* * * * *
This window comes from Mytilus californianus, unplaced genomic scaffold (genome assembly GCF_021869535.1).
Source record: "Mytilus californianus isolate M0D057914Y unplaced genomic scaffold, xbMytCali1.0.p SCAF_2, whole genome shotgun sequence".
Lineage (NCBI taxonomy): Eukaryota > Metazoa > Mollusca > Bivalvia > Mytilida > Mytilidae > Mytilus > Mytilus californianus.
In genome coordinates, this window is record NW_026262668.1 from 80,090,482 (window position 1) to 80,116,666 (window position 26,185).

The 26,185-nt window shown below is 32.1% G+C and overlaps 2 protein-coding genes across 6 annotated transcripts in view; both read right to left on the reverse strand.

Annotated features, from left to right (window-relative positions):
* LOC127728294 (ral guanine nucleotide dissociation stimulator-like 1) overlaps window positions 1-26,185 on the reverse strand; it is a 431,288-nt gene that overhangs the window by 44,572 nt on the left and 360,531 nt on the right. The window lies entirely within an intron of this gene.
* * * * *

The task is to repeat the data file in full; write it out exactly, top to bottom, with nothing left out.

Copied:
This window comes from Mytilus californianus, unplaced genomic scaffold (genome assembly GCF_021869535.1).
Source record: "Mytilus californianus isolate M0D057914Y unplaced genomic scaffold, xbMytCali1.0.p SCAF_2, whole genome shotgun sequence".
Lineage (NCBI taxonomy): Eukaryota > Metazoa > Mollusca > Bivalvia > Mytilida > Mytilidae > Mytilus > Mytilus californianus.
In genome coordinates, this window is record NW_026262668.1 from 80,090,482 (window position 1) to 80,116,666 (window position 26,185).

The 26,185-nt window shown below is 32.1% G+C and overlaps 2 protein-coding genes across 6 annotated transcripts in view; both read right to left on the reverse strand.

Annotated features, from left to right (window-relative positions):
* LOC127728294 (ral guanine nucleotide dissociation stimulator-like 1) overlaps window positions 1-26,185 on the reverse strand; it is a 431,288-nt gene that overhangs the window by 44,572 nt on the left and 360,531 nt on the right. The window lies entirely within an intron of this gene.